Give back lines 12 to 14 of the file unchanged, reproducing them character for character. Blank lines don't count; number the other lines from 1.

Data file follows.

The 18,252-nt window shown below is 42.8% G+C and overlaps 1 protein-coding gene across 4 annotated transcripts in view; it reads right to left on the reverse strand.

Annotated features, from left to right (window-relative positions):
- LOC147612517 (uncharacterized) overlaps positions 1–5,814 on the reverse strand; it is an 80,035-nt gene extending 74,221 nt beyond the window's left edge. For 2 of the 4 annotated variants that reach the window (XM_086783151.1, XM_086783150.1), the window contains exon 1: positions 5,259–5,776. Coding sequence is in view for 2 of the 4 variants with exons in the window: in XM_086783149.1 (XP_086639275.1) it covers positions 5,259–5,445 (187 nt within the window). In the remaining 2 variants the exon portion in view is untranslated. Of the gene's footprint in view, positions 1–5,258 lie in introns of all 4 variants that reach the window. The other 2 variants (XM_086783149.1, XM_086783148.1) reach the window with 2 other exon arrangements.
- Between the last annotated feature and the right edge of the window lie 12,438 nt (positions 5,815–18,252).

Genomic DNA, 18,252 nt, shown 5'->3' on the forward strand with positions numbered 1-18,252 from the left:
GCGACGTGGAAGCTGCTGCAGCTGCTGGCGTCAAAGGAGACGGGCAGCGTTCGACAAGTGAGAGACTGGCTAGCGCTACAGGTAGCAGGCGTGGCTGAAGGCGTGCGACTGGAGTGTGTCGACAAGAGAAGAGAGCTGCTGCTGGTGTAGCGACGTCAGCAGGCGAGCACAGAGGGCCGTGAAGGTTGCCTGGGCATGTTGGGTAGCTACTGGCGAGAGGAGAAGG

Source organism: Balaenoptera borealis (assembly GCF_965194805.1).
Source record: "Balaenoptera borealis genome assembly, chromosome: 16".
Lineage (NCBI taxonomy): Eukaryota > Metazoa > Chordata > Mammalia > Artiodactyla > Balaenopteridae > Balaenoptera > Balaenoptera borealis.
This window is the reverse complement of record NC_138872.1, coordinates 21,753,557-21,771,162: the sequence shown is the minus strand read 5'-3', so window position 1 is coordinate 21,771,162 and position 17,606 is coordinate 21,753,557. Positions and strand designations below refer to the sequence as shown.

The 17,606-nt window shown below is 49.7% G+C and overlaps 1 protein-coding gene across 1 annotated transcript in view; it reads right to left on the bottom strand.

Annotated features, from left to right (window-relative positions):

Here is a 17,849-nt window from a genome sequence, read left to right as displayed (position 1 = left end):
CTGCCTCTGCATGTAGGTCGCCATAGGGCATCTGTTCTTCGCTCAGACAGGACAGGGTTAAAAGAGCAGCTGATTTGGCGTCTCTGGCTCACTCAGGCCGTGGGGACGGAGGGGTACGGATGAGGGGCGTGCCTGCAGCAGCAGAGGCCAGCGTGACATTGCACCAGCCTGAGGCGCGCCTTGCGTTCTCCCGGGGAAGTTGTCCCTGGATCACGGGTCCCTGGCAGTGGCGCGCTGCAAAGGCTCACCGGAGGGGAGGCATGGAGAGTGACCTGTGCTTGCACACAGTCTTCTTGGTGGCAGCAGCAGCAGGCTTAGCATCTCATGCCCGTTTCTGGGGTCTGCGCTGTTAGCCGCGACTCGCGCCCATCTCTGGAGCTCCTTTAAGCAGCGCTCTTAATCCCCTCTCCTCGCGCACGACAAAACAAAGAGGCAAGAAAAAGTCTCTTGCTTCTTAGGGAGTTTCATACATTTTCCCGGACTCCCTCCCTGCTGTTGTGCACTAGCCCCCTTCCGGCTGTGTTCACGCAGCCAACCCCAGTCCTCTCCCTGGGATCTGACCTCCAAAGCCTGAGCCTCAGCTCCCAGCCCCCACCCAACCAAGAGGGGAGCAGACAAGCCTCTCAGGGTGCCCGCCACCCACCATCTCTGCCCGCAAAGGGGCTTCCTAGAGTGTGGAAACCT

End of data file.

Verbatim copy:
Annotated features, from left to right (window-relative positions):

Here is a 17,849-nt window from a genome sequence, read left to right as displayed (position 1 = left end):
CTGCCTCTGCATGTAGGTCGCCATAGGGCATCTGTTCTTCGCTCAGACAGGACAGGGTTAAAAGAGCAGCTGATTTGGCGTCTCTGGCTCACTCAGGCCGTGGGGACGGAGGGGTACGGATGAGGGGCGTGCCTGCAGCAGCAGAGGCCAGCGTGACATTGCACCAGCCTGAGGCGCGCCTTGCGTTCTCCCGGGGAAGTTGTCCCTGGATCACGGGTCCCTGGCAGTGGCGCGCTGCAAAGGCTCACCGGAGGGGAGGCATGGAGAGTGACCTGTGCTTGCACACAGTCTTCTTGGTGGCAGCAGCAGCAGGCTTAGCATCTCATGCCCGTTTCTGGGGTCTGCGCTGTTAGCCGCGACTCGCGCCCATCTCTGGAGCTCCTTTAAGCAGCGCTCTTAATCCCCTCTCCTCGCGCACGACAAAACAAAGAGGCAAGAAAAAGTCTCTTGCTTCTTAGGGAGTTTCATACATTTTCCCGGACTCCCTCCCTGCTGTTGTGCACTAGCCCCCTTCCGGCTGTGTTCACGCAGCCAACCCCAGTCCTCTCCCTGGGATCTGACCTCCAAAGCCTGAGCCTCAGCTCCCAGCCCCCACCCAACCAAGAGGGGAGCAGACAAGCCTCTCAGGGTGCCCGCCACCCACCATCTCTGCCCGCAAAGGGGCTTCCTAGAGTGTGGAAACCT